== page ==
From the Mansfield Historical Society Newsletter, Vol. 39, No. 1, January 2003
The Historical Society has purchased a handsome gold-topped presentation cane that belonged to John Macfarlane, a silk manufacturer in Atwoodville.
John Macfarlane, his wife, and their eight children emigrated from Scotland to the United States in 1848. With experience as a silk manufacturer in Glasgow, he soon found employment in the American silk industry. He worked successively at Foss & Jenks in Camden, NJ, Cheney’s in Manchester, CT, William Skinner’s silk mill in Haydenville, MA and at the silk factory of his son, William Macfarlane, in Yonkers, NY.
In 1861, he came to Mansfield and, in company with his sons, John G. F., George N. and James S., leased the silk mill in Atwoodville, owned by William Atwood. Two years later the Macfarlanes purchased the other Atwoodville mill, downstream from their previous location, and Lewis D. Brown moved into their old mill. When he relocated his business to Middletown in 1871, L. D. Brown sold his mill back to the Macfarlanes who then operated both silk mills until 1877 when the lower mill was burglarized and burned.
The senior Macfarlane retired from the business in 1875 and henceforth the company was managed by his sons and known as “Macfarlane Bros.” They continued to manufacture silk thread in the remaining Atwoodville mill into the 1920s.
Our newly acquired cane was presented to John Macfarlane not long after his retirement from the silk business. It is very well documented in The Commemorative Biographical Record of Tolland and Windham Counties, Connecticut (J. H. Beers & Co., 1903).
“Mr. and Mrs. John Macfarlane were treated to a surprise party on the Golden anniversary of their Wedding, Nov. 19, 1876, by their children, grandchildren, and Mr. Macfarlane’s fellow silk manufacturers of Mansfield. Among other valuable testimonials, he received a gold-headed cane bearing this inscription: “Presented Nov. 19, 1876, to John Macfarlane, by the Silk Manufacturers of Mansfield, Conn.” The names of the donors also appear: Emory B. Smith, Orwell S. Chaffee, L. D. Brown, Philo G. and G. R. Hanks, C. L. Bottum, and Ashael Hammond, who lived in Putnam.”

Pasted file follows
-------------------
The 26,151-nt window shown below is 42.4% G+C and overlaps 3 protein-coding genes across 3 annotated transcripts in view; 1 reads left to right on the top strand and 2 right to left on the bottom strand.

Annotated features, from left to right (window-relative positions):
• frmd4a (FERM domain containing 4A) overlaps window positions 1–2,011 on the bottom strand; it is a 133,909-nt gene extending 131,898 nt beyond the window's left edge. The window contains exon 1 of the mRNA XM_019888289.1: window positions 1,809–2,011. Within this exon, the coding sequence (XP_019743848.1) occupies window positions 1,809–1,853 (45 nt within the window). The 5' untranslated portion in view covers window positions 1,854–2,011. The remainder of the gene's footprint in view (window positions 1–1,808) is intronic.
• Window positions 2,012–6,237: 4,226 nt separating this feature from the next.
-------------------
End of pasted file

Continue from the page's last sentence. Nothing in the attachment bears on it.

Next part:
It is interesting to note that John Macfarlane was so pleased with the gift of this cane that it apparently established a precedent. Five years later, the silk manufacturers of Mansfield presented a similar cane to George R. Hanks, also on the occasion of his Golden Wedding anniversary. It was reported in the Willimantic Chronicle of Nov. 23, 1881: “One of the pleasantest events which has occurred in the social circles of Mansfield for many a year was the celebration of the golden wedding of Mr. and Mrs. George R. Hanks, of Hanks Hill, which happened on Tuesday evening of last week…. The company which gathered to greet them on this wedding day numbered about sixty-five, and consisted of relatives and friends from home and abroad….The presents were numerous and consisted of heavy gold spectacles, gold vases, gold coin and many other useful articles. The present which will, perhaps, be most appreciated by the host, was the gold headed cane presented to him by the silk manufacturers of Mansfield, and on which was inscribed their names… The silk manufacturers who were present were Messrs. L. D. Brown, E. B. Smith, J. D. Chaffee, W. E. Williams, James Macfarlane and E. P. Conant. Mr. Hanks is the oldest sewing silk manufacturer in America now living and is the son of Rodney Hanks, the first man who manufactured silk thread by machinery in this country and who built the first silk mill on this continent [in 1810]…” Perhaps someday this cane will also resurface and find its way back to Mansfield.
Although it was an expensive purchase, we are thrilled to add the Macfarlane cane to our collection. An antique dealer in North Carolina had contacted us in October, offering us the cane for $1,500. This was well beyond our reach and we regretfully turned it down. However the cane was then auctioned on eBay in January and thanks to David Yutzey’s astute bidding, we were able to acquire it for $500 – a relative bargain.
We rarely purchase items because of our limited budget, but this was an unusual opportunity to acquire a well-documented artifact associated with Mansfield’s silk industry. Thanks to the generosity of our members, enough funds were raised to cover the cost of the cane.